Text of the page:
Loose parts theory
The term ‘loose parts’ was first introduced by architect Simon Nicholson in the 1970’s in his paper ‘The Theory of Loose Parts’. Nicholson believes that everyone has the ability to be creative, and it is the restrictions put on play that reduce creativity for young children. Even now, we can see that overly planned and structured environments take away the child’s need to be creative and think critically, and as previously mentioned the rise in technology means that children don’t need to be creative as they are constantly stimulated by the vast amount of computers, tablets, mobile phones and games consoles provided.
Nicholson (1971) described loose parts as variables and provided examples of these variables.
“There is evidence that all children love to interact with variables, such as materials and shapes; smells and other physical phenomena, such as electricity, magnetism and gravity; media such as gases and fluids; sounds, music, motion; chemical interactions, cooking and fire; and other humans, and animals, plants, words, concepts and ideas. With all these things all children love to play, experiment, discover and invent and have fun. All these things have one thing in common, which are variables or ‘loose parts’. The theory of loose parts says, quite simply, the following in any environment, both the degree of inventiveness and creativity, and the possibility of discovery, are directly proportional to the number and kind of variables in it.”
Put simply, the more open-ended resources that we can provide for young children, the more creativity we will see. This is further supported by the theory of affordance.
The Theory Of Affordance
James J. Gibson (1979) introduced us to the theory of affordance, he believed that environments and objects are viewed differently depending on the individual; the ‘affordances’ of an environment or object are based on the potential that it has. He defined affordances in terms of the environment and animals,
‘The affordances of the environment are what it offers the animal, what it provides or furnishes, either for good or ill. The verb to afford is found in the dictionary, the noun affordance is not. I have made it up. I mean by it something that refers to both the environment and the animal in a way that no existing term does. It implies the complementarity of the animal and the environment.’ – Gibson (1979)
When applied to children, Casey and Robertson (2017) share a great example of what the affordances of a wall have to offer,
‘…a brick wall may be built to create a clear boundary between a pavement and a garden but for many children, it would offer a place to sit, walk along, balance, hide behind and jump off.’
This definition gives us a clear sense of how environments made up of loose parts and open-ended resources can be many different things to the many different children that encounter it, it offers endless opportunities only limited by the views and perceptions of the child. This is closely linked to the beliefs of the Reggio Emilia approach and schema theory.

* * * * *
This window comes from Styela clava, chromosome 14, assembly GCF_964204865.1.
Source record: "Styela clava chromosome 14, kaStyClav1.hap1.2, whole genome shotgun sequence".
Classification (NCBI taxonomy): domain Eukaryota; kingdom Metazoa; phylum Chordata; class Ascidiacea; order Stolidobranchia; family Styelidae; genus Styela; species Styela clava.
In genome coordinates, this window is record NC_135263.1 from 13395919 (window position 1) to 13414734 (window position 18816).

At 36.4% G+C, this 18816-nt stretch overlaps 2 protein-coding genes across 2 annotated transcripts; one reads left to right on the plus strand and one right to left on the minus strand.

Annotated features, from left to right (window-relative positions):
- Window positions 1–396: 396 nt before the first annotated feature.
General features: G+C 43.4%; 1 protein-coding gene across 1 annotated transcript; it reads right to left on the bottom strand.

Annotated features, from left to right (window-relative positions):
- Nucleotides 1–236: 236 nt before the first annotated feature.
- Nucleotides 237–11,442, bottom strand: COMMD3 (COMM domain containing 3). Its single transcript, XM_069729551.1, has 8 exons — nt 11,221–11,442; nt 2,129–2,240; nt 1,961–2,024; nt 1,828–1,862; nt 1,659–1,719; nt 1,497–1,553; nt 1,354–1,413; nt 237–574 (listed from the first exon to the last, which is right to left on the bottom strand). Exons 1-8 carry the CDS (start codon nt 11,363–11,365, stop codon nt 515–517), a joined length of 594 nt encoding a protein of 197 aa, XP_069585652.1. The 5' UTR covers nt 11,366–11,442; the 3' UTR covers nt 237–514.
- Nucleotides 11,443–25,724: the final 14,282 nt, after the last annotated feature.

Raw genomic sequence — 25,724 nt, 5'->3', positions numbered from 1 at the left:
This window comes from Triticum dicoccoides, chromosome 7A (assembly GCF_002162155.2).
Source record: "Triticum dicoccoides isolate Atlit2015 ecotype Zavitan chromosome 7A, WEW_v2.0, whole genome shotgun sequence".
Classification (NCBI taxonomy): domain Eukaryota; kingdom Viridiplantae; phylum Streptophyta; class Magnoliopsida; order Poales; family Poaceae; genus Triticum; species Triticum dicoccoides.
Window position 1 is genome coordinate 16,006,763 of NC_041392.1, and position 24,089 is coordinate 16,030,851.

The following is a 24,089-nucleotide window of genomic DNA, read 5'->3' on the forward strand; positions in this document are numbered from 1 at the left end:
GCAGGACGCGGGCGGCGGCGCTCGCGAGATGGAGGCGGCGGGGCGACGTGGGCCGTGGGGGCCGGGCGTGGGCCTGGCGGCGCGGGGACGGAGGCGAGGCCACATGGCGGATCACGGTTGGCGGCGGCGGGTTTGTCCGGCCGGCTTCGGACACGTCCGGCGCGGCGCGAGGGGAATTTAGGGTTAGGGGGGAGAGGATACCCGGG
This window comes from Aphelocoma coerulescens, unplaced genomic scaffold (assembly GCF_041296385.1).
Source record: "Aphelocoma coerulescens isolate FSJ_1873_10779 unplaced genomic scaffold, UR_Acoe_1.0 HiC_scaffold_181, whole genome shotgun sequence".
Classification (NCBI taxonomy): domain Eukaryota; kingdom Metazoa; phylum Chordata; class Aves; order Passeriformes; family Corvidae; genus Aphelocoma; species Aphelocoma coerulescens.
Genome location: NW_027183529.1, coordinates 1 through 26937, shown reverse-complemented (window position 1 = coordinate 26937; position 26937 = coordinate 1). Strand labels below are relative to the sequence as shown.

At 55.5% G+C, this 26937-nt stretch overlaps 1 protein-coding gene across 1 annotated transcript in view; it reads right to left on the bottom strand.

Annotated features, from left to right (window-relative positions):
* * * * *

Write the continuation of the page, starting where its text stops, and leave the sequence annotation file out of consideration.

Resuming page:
The Reggio Emilia Approach
Reggio Emilia is a place in Italy, renowned for its approach to the teaching and learning of children in the early years. The Reggio Emilia approach, named after its place of origin, was established by Loris Malaguzzi just after world war two.
The fundamental principles of the approach are:
Children are capable of constructing their own learning and should have control over the direction that it takes
Children must be able to learn through all of their senses
Children are natural communicators and should be given opportunities to form relationships with other children
Adults are mentors and partners in learning
The environment is the third teacher and offers opportunities for children to access materials and resources freely
Documents children’s learning and thoughts is crucial for understanding what is important to the child
Parents and families are partners in the learning process
Loose parts and open-ended materials play a key role in putting children at the centre of their learning and allowing them freedom to follow their desired direction, to learn through their senses and to explore materials freely in their own unique way. The Reggio Emilia approach also believes that children show their understanding and express their thoughts and ideas in many different forms, Malaguzzi wrote 'The One Hundred Languages of Children' in recognition of this.
The child is made of one hundred.
The child has a hundred languages a hundred hands a hundred thoughts a hundred ways of thinking of playing, of speaking.
A hundred always a hundred ways of listening of marvelling of loving a hundred joys for singing and understanding a hundred worlds to discover a hundred worlds to invent a hundred worlds to dream.
The child has a hundred languages (and a hundred hundred more) but they steal ninety-nine.
The schools and the culture separate the head from the body.
They tell the child: to think without hands to do without head to listen and not to speak to understand without joy to love and to marvel only at Easter and Christmas.
They tell the child: to discover the world already there and of the hundred they steal ninety-nine.
They tell the child: that work and play reality and fantasy science and imagination sky and earth reason and dream are things that do not belong together.
And thus they tell the child that the hundred is not there.
The child says: No way. The hundred is there.